Into The Future
By James E. Quick
NASA’s satellite image of the Earth at night
underscores the timeliness of Provost Paul
Ludden’s initiative on energy sustainability.
With Earth’s population rapidly approaching 7 billion,
the increasing demand for energy will continue
to push the cost of fossil fuel ever upward.
The question is: “How do we keep the lights on?”
The answer lies in a combination of solutions that
will require input from multiple disciplines. We need
to locate new petroleum reserves and improve recovery,
develop alternative sources of renewable energy,
develop conservation strategies and technologies, and
educate the next generation of scientists, engineers,
and business men and women who will continue to
keep the future of America bright.
SMU already is engaged. The Huffington Department of Earth Sciences in Dedman College,
which has a long history of close association with the petroleum industry, is home to the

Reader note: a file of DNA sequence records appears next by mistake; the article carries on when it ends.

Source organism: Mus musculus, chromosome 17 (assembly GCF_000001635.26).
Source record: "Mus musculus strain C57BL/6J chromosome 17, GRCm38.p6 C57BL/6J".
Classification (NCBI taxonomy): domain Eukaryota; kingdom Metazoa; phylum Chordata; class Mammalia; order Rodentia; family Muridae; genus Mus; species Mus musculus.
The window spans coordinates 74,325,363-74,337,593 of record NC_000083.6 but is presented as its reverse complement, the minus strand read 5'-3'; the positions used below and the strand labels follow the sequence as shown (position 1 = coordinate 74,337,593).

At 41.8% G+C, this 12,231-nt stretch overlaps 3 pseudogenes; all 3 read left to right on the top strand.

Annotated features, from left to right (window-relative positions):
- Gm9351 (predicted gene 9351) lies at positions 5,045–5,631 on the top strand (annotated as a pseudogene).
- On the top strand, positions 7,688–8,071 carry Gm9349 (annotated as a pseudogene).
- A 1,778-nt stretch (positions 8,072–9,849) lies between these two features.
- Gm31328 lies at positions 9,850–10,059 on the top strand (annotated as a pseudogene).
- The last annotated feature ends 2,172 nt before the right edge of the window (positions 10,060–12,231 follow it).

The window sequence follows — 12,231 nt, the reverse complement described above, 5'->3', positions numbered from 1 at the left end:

nationally recognized Geothermal Laboratory. Through a memo of understanding with the
Commonwealth of the Northern Mariana Islands, SMU scientists are attempting to bring
geo-thermal energy to people for whom $4-a-gallon gasoline is a fond memory and the cost of
diesel-generated electricity is simply no longer affordable. SMU engineering has created a new
generation of flow meters that will provide information crucial to maximizing petroleum recovery.
The Maguire Energy Institute in Cox School of Business facilitates the exchange of
ideas and provides educational materials for students and teachers on the role of the energy
industry in our society.
But we need to do more, and more right away, and the provost’s initiative recognizes that
SMU is well positioned to contribute significantly to the solution through expansion of
research and educational programs.